Gearing up for a legal fight against a gravel pit proposed for a site south of the village, a group of Maryhill residents is looking to build a war chest.
The Hopewell Creek Ratepayers Association wants to raise $100,000 to cover the cost of lawyers and other specialists when it takes on Capital Paving at an Ontario Land Tribunal (OLT) hearing. The company took the matter to the OLT last month, saying it could wait no longer for a decision from Woolwich council.
Capital Paving wants to develop an extraction operation on a 230-acre site centered on 1195 Foerster Rd., south of Maryhill. The firm estimates the site contains three million tonnes of aggregate materials. While the pit application looks to extract 500,000 tonnes per year, Capital predicts it would remove about half that much annually, meaning the pit would be in operation for 12 to 15 years.
“After a two-year municipal review, which included extensive peer reviews, it now appears that Capital Paving’s Shantz Station Pit application is stalled. We believe it is in the best interest of everyone that the application be resolved by an appeal to the Ontario Land Tribunal,” George Lourenco, the company’s resources manager, said following the move last month.
The matter removed from the township’s hands, the residents must now take the battle to the quasi-judicial tribunal, a costly endeavour says association executive committee member Bonnie Bryant.
To date, the group has raised about 30 per cent of its goal.
“We’re just beginning at this point. We’ve just started – we’ve put out an appeal, we have a GoFundMe page and we will be starting other projects soon. We’ve had a lot of donations made to us at this point,” said Bryant. “The community does not want this pit and they are stepping up and donating funds.”
The association will use the funds to pay for a lawyer and experts to review all studies done by Capital Paving, most of which have been challenged by residents.
“There is so much community support and people are not happy about this and we’ve watched Capital Paving do this type of stuff in other areas as well. They’ve done it in Puslinch – they tried to put in a pit down there in a very similar situation to what we’re dealing with: with wetlands, compatibility issues, a whole bunch of different things. They also have tried to put a pit in West Montrose in the past,” added Bryant.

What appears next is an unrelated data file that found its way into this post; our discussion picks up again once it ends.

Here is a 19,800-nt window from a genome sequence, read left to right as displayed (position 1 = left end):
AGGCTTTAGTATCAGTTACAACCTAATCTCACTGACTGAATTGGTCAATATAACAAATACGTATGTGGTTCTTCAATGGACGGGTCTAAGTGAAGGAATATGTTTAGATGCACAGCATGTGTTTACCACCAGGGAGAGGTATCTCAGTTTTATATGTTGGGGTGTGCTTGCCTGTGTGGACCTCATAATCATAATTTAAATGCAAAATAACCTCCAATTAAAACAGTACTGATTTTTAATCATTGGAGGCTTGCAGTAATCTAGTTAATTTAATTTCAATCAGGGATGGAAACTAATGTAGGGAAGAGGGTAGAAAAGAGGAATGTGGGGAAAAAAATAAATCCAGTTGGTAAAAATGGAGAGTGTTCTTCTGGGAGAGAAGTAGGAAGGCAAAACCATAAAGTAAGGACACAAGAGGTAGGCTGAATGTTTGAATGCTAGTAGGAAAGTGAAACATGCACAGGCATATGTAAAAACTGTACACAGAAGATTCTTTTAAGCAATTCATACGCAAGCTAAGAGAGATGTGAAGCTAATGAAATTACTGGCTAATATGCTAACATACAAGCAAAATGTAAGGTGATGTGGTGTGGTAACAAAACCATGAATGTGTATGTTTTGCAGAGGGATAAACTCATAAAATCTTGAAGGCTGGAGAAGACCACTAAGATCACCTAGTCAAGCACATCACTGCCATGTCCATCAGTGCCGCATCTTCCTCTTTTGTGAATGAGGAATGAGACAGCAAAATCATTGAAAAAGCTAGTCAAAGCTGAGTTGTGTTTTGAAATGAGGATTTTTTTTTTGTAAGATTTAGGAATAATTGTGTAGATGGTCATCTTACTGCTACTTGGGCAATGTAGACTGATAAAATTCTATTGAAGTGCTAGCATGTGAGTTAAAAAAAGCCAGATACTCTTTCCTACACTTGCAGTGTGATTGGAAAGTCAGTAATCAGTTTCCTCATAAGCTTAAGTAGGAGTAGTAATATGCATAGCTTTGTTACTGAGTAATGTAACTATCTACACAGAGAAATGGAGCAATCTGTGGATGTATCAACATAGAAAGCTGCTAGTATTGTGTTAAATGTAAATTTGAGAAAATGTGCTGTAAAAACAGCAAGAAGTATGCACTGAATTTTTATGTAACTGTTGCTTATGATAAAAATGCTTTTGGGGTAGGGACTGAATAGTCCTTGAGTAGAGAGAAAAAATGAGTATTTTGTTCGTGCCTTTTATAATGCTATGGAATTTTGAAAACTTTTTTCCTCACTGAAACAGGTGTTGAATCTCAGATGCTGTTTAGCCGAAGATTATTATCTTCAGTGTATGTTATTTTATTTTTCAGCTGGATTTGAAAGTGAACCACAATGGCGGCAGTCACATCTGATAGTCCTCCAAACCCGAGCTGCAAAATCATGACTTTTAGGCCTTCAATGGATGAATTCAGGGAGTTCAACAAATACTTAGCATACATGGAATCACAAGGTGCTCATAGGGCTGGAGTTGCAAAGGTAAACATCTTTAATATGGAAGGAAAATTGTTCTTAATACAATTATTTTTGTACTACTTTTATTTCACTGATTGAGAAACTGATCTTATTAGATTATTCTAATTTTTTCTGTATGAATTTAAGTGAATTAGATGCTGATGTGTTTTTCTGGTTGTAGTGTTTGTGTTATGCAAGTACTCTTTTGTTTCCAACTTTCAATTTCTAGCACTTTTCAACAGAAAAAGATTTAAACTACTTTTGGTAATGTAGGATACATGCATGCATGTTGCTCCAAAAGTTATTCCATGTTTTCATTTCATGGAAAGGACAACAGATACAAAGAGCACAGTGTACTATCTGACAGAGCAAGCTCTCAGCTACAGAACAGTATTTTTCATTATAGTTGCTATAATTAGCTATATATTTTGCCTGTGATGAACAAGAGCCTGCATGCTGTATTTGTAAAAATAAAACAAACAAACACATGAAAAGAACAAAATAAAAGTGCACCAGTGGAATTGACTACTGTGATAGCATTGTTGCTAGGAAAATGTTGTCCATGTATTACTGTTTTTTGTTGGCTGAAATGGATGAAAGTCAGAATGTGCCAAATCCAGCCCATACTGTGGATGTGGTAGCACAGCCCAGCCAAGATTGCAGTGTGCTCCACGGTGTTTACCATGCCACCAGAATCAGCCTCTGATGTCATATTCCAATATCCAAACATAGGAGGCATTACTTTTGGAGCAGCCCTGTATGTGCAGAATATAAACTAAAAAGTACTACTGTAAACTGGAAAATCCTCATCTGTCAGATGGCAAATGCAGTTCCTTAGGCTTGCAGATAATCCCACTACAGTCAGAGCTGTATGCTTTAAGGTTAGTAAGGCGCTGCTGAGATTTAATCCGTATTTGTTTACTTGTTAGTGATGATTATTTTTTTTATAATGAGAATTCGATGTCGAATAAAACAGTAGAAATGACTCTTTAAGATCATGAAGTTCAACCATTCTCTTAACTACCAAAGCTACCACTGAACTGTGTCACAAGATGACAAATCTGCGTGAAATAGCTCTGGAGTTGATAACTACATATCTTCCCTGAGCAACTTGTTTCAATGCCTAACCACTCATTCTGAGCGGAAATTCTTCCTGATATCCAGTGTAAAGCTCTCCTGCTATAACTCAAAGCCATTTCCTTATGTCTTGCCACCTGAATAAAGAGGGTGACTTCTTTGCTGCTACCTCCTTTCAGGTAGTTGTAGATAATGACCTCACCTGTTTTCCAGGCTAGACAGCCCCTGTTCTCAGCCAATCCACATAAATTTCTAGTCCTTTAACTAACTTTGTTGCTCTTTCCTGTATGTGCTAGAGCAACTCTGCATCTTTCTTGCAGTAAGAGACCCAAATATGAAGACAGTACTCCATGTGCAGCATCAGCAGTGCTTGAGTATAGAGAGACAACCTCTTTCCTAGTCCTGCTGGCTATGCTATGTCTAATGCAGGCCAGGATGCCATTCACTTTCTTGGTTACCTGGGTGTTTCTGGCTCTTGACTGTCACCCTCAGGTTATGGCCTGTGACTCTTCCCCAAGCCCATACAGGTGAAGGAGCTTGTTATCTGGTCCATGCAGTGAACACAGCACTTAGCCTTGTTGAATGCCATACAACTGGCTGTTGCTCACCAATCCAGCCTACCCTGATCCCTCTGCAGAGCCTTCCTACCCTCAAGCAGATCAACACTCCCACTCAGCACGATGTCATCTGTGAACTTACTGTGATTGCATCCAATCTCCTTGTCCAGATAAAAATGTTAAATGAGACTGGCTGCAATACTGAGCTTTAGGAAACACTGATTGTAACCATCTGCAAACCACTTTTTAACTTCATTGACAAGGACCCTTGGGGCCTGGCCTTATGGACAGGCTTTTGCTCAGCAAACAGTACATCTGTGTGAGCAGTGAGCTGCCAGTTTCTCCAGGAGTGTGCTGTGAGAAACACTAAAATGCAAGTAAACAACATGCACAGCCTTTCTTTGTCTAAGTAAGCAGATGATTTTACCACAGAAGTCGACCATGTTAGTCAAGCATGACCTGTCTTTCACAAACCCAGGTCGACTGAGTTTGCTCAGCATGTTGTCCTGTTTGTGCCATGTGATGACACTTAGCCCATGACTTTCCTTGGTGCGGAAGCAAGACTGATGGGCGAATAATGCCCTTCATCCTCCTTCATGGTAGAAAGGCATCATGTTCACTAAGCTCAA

“They should have looked for an alternate site. They’re sitting right at the doorstep of the village of Maryhill by businesses, homes, a golf course is right there. There’s a school, one of the largest dairy farms in Ontario – there are so many things wrong with this proposed site. It should never have got to this point.”
Residents are questioning the information presented by the company, with many having expressed fears it will apply for a license to mine gravel below the water table. At a public meeting in July, opponents set about meticulously challenging the reports filed by Capital Paving, making cases on a number of fronts that the proposal was bad planning, threatened the local environment and reduced the quality of life for those living and working in the area. In the latter category, organizations such as the Merry-Hill Golf Club, St. John’s-Kilmarnock School and Schaman Clinic outlined the potential negative impacts of the development, including issues unaddressed by Capital’s studies submitted to the township.
In bypassing the township, Capital is looking for the tribunal and Ministry of Natural Resources to move the project forward, said Bryant.
“I don’t think it looks good for the residents when all the controls are out of the hands of the township and they’re in the hands of the Ministry of Natural Resources. We know they’ve cut staffing at the natural resources so you’re not going to get anything accomplished. We see what’s happening at the Kieswetter pit, which is fairly close to the village of Maryhill now, it’s actually in Wellington County and there have been some issues with that and the neighbors have been fighting and fighting trying to get the ministry to resolve these issues and it’s just not happening,” she said.
“We’re not anticipating getting the support from the provincial government that we would like to see happen.”